Schizoaffective disorder is a severe mental illness in which the patient has symptoms of both schizophrenia and a mood (affective) disorder, but fails to meet the diagnostic criteria for either illness alone. There are two main types of schizoaffective disorder: bipolar type (those with bipolar symptoms) and depressive type (those with depressive symptoms). The bipolar type is more common in younger patients, while the depressive type is more common in older patients. Symptoms vary greatly from person to person with some patients experiencing only mild symptoms while others have very extreme cases.
To receive a diagnosis for schizoaffective disorder rather than schizophrenia, the patient must have a depressive or manic episode lasting longer than 50% of the total illness time. To get a diagnosis of schizoaffective disorder instead of bipolar disorder, psychosis must occur while not in a depressive or manic state. People with a schizoaffective diagnosis have a better prognosis than those with schizophrenia, but a worse prognosis than those with bipolar I disorder.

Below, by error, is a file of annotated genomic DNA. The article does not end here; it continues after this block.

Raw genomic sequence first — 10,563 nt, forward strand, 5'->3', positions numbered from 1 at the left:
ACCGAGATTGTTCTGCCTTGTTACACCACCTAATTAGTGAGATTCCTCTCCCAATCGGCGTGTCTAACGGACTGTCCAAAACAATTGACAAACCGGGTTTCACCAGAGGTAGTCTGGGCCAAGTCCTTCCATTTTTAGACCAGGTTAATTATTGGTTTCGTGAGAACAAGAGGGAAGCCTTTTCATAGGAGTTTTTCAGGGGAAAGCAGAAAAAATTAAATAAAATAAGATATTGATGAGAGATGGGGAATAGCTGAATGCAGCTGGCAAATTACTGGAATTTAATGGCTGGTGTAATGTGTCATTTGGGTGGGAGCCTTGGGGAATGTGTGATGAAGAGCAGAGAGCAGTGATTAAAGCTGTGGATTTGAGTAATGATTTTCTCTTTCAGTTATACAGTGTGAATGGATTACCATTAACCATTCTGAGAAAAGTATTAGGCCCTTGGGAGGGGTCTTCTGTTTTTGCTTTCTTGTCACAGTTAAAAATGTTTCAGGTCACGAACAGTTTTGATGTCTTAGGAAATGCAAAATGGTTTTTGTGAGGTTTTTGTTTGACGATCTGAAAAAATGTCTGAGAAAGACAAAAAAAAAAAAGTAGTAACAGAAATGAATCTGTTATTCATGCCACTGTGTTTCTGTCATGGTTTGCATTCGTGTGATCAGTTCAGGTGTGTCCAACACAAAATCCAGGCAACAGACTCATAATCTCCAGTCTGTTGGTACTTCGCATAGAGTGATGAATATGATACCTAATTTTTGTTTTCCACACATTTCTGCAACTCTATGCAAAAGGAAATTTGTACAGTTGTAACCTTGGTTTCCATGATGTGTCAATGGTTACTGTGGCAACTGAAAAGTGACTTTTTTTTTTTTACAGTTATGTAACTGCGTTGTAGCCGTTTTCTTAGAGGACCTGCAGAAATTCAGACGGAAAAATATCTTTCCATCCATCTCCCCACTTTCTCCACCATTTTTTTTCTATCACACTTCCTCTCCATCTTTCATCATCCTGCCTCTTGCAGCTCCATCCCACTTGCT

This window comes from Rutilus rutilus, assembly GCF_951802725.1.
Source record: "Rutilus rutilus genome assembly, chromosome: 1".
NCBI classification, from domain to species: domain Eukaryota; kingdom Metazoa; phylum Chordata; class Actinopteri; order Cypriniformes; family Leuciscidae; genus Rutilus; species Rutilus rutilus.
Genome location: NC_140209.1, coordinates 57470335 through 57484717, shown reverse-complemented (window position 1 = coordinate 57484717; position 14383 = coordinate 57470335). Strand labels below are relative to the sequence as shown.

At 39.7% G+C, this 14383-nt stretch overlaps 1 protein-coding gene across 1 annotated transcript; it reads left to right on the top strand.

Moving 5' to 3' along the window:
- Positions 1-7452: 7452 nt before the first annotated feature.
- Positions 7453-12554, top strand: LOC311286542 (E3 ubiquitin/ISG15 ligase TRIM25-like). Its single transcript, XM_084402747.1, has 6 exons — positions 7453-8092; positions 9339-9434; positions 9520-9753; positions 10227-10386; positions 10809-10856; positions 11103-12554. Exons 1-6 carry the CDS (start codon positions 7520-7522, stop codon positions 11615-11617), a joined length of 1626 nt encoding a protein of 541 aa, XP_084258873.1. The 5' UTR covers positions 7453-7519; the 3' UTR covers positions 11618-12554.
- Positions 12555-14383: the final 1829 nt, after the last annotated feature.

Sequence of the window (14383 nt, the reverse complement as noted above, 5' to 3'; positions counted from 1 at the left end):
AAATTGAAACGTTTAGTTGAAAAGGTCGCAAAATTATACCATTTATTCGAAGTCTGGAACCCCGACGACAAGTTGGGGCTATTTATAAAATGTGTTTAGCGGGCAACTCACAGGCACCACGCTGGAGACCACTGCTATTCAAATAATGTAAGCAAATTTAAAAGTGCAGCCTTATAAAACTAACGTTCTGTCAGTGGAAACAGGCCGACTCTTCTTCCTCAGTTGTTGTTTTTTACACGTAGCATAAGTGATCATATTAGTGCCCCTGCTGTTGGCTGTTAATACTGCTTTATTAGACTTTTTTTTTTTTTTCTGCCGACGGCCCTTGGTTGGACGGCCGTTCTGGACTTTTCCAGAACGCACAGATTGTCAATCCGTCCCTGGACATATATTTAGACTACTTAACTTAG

Since schizoaffective disorder features symptoms of two separate mental disorders, the disease is often misdiagnosed, with some patients being diagnosed with schizophrenia and others diagnosed with bipolar disorder. This makes it difficult to estimate how many people actually have schizoaffective disorder. However, experts estimate that the disease affects about one in every 200 people — about half the risk of schizophrenia.
Risk for schizoaffective disorder is determined by both genetics and environmental factors. People with a first-degree relative with schizoaffective disorder, schizophrenia or bipolar disorder are at greater risk.
Example: Charlie suffers from strong delusions, hallucinations and long bouts of mania, followed by severe depression. He was initially diagnosed with bipolar disorder, but over time his doctor realized he had schizoaffective disorder.